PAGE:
Sign of the Times
You constantly hear the comparisons of today's tough times to those hideous economic events during the 1930's Great Depression. Each day brings more skepticism on my part as I stand in amazement at what is happening today and what happened then (as far as I've been told).
First, although the unemployment rate is close to ten percent today, during the Depression the percentage of the population that was out of work in the United States rose to 25 percent of the workforce at its highest level. This number translated to 15 million Americans being without work in the Depression era. There are far fewer Americans out of work today and that also represents a smaller portion of a much larger 21st Century workforce which translates to about a 9.4 percent unemployment rate. That, my friend, is quite a difference. There are also a number of differences as they pertain to the current governmental structure and control today that makes a huge difference between the two economic predicaments.
But there are a few similarities to the two events too; both were preceded by credit bubbles. In the 1920's, we saw the The Roaring Twenties - a period of social, artistic and cultural energy that captured the nation's hearts and minds - as well as their pocketbooks! And most recently we created the tech bubble, the housing bubble, and an easy credit bubble that all had a definite influence on what is happening to the global economy today. Other similarities include governmental use of stimulus packages in both events as well as government interventionist policies; like a ban on short selling both today and then. That's about where it ends.
Recent times have created a global population that generally does not know how to do without. Since the end of World War II, the American population has been growing beyond its means, while government social programs have been bleeding the nation's coffers. The two countries that were defeated in World War II, Germany and Japan, have been doing better than the rest. The world rebuilt those countries and their innate industriousness has allowed them to expand economically beyond anyone's wildest imaginations. In today's world, all that appears to be over (or at least drastically slowed down) and while we hear about the possibility of an economic turn around at the end of this year, it will definitely be weak and perhaps short-lived. Some of the world's preeminent economists are now saying that they now believe massive inflation is on the horizon.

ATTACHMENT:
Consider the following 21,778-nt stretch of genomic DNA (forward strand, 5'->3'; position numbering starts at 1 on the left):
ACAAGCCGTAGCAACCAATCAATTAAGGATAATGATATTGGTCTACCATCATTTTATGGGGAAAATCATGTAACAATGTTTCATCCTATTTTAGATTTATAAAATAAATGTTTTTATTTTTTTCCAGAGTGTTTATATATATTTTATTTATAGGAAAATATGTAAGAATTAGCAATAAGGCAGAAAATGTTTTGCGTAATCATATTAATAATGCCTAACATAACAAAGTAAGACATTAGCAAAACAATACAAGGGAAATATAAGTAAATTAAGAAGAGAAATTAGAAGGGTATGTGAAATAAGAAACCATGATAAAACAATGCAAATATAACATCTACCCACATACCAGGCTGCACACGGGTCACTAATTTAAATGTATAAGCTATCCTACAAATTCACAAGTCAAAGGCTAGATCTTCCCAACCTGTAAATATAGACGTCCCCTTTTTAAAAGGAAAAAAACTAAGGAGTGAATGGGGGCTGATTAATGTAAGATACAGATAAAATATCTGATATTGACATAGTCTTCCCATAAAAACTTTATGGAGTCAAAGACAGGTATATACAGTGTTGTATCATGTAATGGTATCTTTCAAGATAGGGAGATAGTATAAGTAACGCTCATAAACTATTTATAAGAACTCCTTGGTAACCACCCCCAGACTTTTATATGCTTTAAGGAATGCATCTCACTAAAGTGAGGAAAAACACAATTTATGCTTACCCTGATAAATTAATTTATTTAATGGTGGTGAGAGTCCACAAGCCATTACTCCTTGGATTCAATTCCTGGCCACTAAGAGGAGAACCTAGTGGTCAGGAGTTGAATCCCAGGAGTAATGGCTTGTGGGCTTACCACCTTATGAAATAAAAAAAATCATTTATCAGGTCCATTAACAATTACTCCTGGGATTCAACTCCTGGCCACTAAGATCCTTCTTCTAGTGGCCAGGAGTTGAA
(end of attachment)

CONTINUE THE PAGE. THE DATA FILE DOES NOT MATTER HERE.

Another major difference between then and now was the non-existence of deposit insurance at the banks during the 1930's era depression which makes today's situation completely different. The U.S. government has assured the value of all U.S. deposits -- even those that are over the recently recognized $250,000 limit. So, because of this important change, no depositor will, theoretically, lose their savings, and none of the VERY large commercial banks will fail.
The current downturn is not expected to result in the double-digit inflation, unemployment or interest rates that crippled the U.S. economy back in the 1970s and early 1980s during the Carter Administration. As bad as the economy appears today, we have experienced much worse. And remember, our economy not only survived but it flourished in a big way. There is no question it will do so again. I truly believe that.
I've watched documentaries about the 1930's Great Depression and remember seeing thousands of people standing in 'bread lines" in order to eat. But just last week, I saw people standing in lines to buy the new iPhone 3G(S). That picture comparison hit me hard. A recent report said that 16 percent of teenagers and 30 percent of business people would likely buy the new iPhone model and by Friday night, the shelves were empty. I have to believe that things just aren't as bad as the media is trying to portray. Let me repeat - there is no question that the hard times we face today will improve. They always have and always will. I truly believe that.